Unraveling the Meaty Mysteries of Human Evolution with Dr. Briana PobinerThis week on Talking Apes we journey back in time to explore our ancestral roots with Dr. Briana Pobiner. As a distinguished paleoanthropologist, Dr. Pobiner delves deep into the evolution of the human diet and the pivotal role meat played in our development as a species.Briana, who leads the Smithsonian Human Origins education and outreach initiatives, offers a unique perspective on our shared history with other apes and our progression towards becoming Homo sapiens. This week we're stepping away from our usual focus on modern apes to explore the dietary habits of our ancient ancestors with Briana as our amazing guide on some key topics:The Myth of Linearity: Dr. Pobiner shatters the common misconception that human evolution is a linear progression from chimpanzees. Instead, she unveils the intricate web of evolutionary branches that make up our family tree.The 2% Difference: Dive deep into the significance of the mere 2% difference in DNA that separates us from our closest living relatives. Discover how this small genetic gap holds significance to our unique journey.'The cool thing about human bodies is we're this archive of evolution and we share a lot of that evolutionary history with our closest living relatives.' - Dr PobinerMeat-Eating in Prehistory: Explore Dr. Pobiner's research spanning up to 2.5 million years ago, focusing on the pivotal role of meat in early human diets. Learn how she deciphers clues in fossilized bones and identifies tooth and butchery marks to reveal the stone tools our ancestors used to process their food and other ideas about how they lived.Coexisting Hominids: Delve into the intriguing story of how multiple species of humans (hominids) lived concurrently, painting a complex picture of our ancient world.‘This is actually a very weird time in human evolution because there's only one type of human on the planet - through most of our evolutionary history there have been multiple lineages, multiple different species of hominids (early humans) that co-existed at the same time - that's something to give us pause.' - Dr PobinerScavenging and Survival: Uncover the theory that early humans might have survived by scavenging meat left behind by carnivores.Modern Paleo Diets: Dr. Pobiner shares her insights on modern paleo diets, offering a bridge between our ancestral past and present dietary trends.Join us as we journey through time, exploring the rich tapestry of human evolution! This episode promises to leave you with a newfound appreciation for the intricacies of our evolutionary heritage (and maybe a rumbling tummy)!Click here to visit the Smithsonian's Human Origins WebsiteClick here to read Briana's articles on human evolutionClick here to see a fascinating diagram depicting human evolutionSupport the showTalking Apes is an initiative of the nonprofit GLOBIO. Official website: talkingapes.orgInstagram: @talkingapes_podcastTwitter: @talking_apes Click here to support the show. BUY OUR MERCH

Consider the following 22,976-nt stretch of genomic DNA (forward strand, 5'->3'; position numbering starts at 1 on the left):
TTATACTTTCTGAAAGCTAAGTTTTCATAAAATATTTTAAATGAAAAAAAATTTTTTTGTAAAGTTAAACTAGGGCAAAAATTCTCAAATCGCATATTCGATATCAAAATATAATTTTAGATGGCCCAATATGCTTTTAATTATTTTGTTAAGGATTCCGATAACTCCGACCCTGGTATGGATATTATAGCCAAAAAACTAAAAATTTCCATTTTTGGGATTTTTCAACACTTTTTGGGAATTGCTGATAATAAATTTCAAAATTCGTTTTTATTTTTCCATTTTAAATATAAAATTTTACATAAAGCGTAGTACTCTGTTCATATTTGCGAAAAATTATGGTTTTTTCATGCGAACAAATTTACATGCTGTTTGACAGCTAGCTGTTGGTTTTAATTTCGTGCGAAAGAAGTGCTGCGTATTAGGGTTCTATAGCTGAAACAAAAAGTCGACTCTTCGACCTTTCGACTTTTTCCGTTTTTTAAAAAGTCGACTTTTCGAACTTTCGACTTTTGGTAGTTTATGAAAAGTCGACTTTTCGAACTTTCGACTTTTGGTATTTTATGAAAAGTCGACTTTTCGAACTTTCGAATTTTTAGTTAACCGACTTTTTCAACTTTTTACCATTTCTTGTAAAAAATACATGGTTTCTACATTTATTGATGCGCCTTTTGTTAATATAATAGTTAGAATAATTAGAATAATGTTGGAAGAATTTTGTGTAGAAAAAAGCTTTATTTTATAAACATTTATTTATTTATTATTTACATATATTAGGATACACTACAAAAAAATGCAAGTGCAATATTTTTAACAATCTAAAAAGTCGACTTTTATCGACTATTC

Cat Bohannon, a researcher and author with a Ph.D. from Columbia University in the evolution of narrative and cognition, discusses why gynecology was the most important human invention, why not conducting medical research on females is dangerous, and how the female body drives evolution. Cat's new book is Eve: How the Female Body Drove 200 Million Years of Human Evolution.
What does viewing the Earth from space teach us about life, leadership, and innovation? Join us in a mind-expanding conversation with Frank White, a leading expert in space philosophy and highly acclaimed voice in guiding leadership perspectives, including growth, sustainability, and foresight through space exploration insights. Author of the ground-breaking The Overview Effect: Space Exploration and Human Evolution, Frank has delved into topics pivotal for forward-thinking leaders, including space industry opportunities, AI, and climate change. His work has inspired millions through the film “Overview,” echoing a call for more visionary leadership in the new space age. Don't miss this opportunity to explore space's untapped potential in steering transformative business and leadership pathways, including the potential for humans living off the planet as “Citizens of the Universe.”